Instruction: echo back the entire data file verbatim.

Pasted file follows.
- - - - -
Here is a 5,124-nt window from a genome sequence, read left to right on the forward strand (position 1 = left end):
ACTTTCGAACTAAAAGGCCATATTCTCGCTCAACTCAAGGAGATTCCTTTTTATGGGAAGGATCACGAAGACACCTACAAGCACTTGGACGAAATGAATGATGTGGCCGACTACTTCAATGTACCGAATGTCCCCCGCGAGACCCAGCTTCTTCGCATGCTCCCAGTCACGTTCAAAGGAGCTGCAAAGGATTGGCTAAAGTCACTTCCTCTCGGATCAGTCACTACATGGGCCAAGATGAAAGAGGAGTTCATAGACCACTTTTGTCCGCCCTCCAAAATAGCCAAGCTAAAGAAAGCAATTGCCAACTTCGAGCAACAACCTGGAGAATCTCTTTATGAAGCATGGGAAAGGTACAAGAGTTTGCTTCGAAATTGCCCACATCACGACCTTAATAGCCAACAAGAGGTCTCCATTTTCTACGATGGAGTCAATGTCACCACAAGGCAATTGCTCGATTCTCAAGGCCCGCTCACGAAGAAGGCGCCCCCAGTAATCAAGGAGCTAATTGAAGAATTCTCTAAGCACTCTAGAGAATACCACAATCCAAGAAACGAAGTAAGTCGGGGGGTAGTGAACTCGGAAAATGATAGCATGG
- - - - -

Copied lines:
Here is a 5,124-nt window from a genome sequence, read left to right on the forward strand (position 1 = left end):
ACTTTCGAACTAAAAGGCCATATTCTCGCTCAACTCAAGGAGATTCCTTTTTATGGGAAGGATCACGAAGACACCTACAAGCACTTGGACGAAATGAATGATGTGGCCGACTACTTCAATGTACCGAATGTCCCCCGCGAGACCCAGCTTCTTCGCATGCTCCCAGTCACGTTCAAAGGAGCTGCAAAGGATTGGCTAAAGTCACTTCCTCTCGGATCAGTCACTACATGGGCCAAGATGAAAGAGGAGTTCATAGACCACTTTTGTCCGCCCTCCAAAATAGCCAAGCTAAAGAAAGCAATTGCCAACTTCGAGCAACAACCTGGAGAATCTCTTTATGAAGCATGGGAAAGGTACAAGAGTTTGCTTCGAAATTGCCCACATCACGACCTTAATAGCCAACAAGAGGTCTCCATTTTCTACGATGGAGTCAATGTCACCACAAGGCAATTGCTCGATTCTCAAGGCCCGCTCACGAAGAAGGCGCCCCCAGTAATCAAGGAGCTAATTGAAGAATTCTCTAAGCACTCTAGAGAATACCACAATCCAAGAAACGAAGTAAGTCGGGGGGTAGTGAACTCGGAAAATGATAGCATGG